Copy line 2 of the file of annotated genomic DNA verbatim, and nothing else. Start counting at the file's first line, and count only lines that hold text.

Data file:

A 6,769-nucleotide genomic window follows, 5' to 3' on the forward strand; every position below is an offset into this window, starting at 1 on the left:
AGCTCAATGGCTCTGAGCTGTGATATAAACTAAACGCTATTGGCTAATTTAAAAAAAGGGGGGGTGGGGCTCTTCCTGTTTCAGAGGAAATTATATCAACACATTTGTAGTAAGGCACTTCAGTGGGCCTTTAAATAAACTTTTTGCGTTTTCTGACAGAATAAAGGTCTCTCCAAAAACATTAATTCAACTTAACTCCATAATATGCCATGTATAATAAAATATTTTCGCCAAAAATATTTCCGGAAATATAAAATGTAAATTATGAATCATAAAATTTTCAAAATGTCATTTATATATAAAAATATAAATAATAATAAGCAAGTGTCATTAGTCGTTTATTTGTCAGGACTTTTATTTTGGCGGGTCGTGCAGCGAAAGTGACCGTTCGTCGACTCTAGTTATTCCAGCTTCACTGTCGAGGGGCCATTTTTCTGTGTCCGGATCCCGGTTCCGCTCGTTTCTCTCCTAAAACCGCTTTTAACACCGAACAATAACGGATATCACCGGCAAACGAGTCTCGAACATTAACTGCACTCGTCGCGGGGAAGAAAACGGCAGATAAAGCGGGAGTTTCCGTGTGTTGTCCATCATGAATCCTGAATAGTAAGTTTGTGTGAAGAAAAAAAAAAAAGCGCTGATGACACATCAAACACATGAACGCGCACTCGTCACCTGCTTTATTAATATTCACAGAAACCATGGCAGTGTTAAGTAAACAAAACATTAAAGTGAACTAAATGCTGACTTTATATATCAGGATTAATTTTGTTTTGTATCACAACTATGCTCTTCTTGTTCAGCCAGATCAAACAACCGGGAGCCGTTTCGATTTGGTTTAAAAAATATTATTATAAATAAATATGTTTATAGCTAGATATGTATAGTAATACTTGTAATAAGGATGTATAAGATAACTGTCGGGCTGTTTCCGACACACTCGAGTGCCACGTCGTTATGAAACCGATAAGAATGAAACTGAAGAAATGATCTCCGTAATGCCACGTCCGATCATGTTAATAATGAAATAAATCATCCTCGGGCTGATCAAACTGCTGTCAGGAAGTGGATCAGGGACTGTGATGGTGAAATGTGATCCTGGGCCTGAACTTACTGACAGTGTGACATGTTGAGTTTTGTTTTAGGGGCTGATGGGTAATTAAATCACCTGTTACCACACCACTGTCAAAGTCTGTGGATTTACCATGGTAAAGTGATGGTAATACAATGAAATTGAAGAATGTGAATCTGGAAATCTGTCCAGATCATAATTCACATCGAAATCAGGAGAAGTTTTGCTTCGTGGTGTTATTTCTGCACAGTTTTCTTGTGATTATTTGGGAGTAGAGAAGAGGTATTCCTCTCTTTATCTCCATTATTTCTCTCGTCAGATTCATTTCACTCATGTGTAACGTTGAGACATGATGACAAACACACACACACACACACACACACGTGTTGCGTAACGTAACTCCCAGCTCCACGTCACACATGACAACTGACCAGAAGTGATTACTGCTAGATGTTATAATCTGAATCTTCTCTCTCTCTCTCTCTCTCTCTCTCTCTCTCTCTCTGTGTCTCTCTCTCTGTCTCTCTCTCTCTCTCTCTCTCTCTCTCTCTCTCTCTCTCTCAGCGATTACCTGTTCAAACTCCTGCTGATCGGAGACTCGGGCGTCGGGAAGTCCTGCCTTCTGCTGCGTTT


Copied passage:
AGCTCAATGGCTCTGAGCTGTGATATAAACTAAACGCTATTGGCTAATTTAAAAAAAGGGGGGGTGGGGCTCTTCCTGTTTCAGAGGAAATTATATCAACACATTTGTAGTAAGGCACTTCAGTGGGCCTTTAAATAAACTTTTTGCGTTTTCTGACAGAATAAAGGTCTCTCCAAAAACATTAATTCAACTTAACTCCATAATATGCCATGTATAATAAAATATTTTCGCCAAAAATATTTCCGGAAATATAAAATGTAAATTATGAATCATAAAATTTTCAAAATGTCATTTATATATAAAAATATAAATAATAATAAGCAAGTGTCATTAGTCGTTTATTTGTCAGGACTTTTATTTTGGCGGGTCGTGCAGCGAAAGTGACCGTTCGTCGACTCTAGTTATTCCAGCTTCACTGTCGAGGGGCCATTTTTCTGTGTCCGGATCCCGGTTCCGCTCGTTTCTCTCCTAAAACCGCTTTTAACACCGAACAATAACGGATATCACCGGCAAACGAGTCTCGAACATTAACTGCACTCGTCGCGGGGAAGAAAACGGCAGATAAAGCGGGAGTTTCCGTGTGTTGTCCATCATGAATCCTGAATAGTAAGTTTGTGTGAAGAAAAAAAAAAAAGCGCTGATGACACATCAAACACATGAACGCGCACTCGTCACCTGCTTTATTAATATTCACAGAAACCATGGCAGTGTTAAGTAAACAAAACATTAAAGTGAACTAAATGCTGACTTTATATATCAGGATTAATTTTGTTTTGTATCACAACTATGCTCTTCTTGTTCAGCCAGATCAAACAACCGGGAGCCGTTTCGATTTGGTTTAAAAAATATTATTATAAATAAATATGTTTATAGCTAGATATGTATAGTAATACTTGTAATAAGGATGTATAAGATAACTGTCGGGCTGTTTCCGACACACTCGAGTGCCACGTCGTTATGAAACCGATAAGAATGAAACTGAAGAAATGATCTCCGTAATGCCACGTCCGATCATGTTAATAATGAAATAAATCATCCTCGGGCTGATCAAACTGCTGTCAGGAAGTGGATCAGGGACTGTGATGGTGAAATGTGATCCTGGGCCTGAACTTACTGACAGTGTGACATGTTGAGTTTTGTTTTAGGGGCTGATGGGTAATTAAATCACCTGTTACCACACCACTGTCAAAGTCTGTGGATTTACCATGGTAAAGTGATGGTAATACAATGAAATTGAAGAATGTGAATCTGGAAATCTGTCCAGATCATAATTCACATCGAAATCAGGAGAAGTTTTGCTTCGTGGTGTTATTTCTGCACAGTTTTCTTGTGATTATTTGGGAGTAGAGAAGAGGTATTCCTCTCTTTATCTCCATTATTTCTCTCGTCAGATTCATTTCACTCATGTGTAACGTTGAGACATGATGACAAACACACACACACACACACACACACGTGTTGCGTAACGTAACTCCCAGCTCCACGTCACACATGACAACTGACCAGAAGTGATTACTGCTAGATGTTATAATCTGAATCTTCTCTCTCTCTCTCTCTCTCTCTCTCTCTCTCTCTCTGTGTCTCTCTCTCTGTCTCTCTCTCTCTCTCTCTCTCTCTCTCTCTCTCTCTCTCTCAGCGATTACCTGTTCAAACTCCTGCTGATCGGAGACTCGGGCGTCGGGAAGTCCTGCCTTCTGCTGCGTTT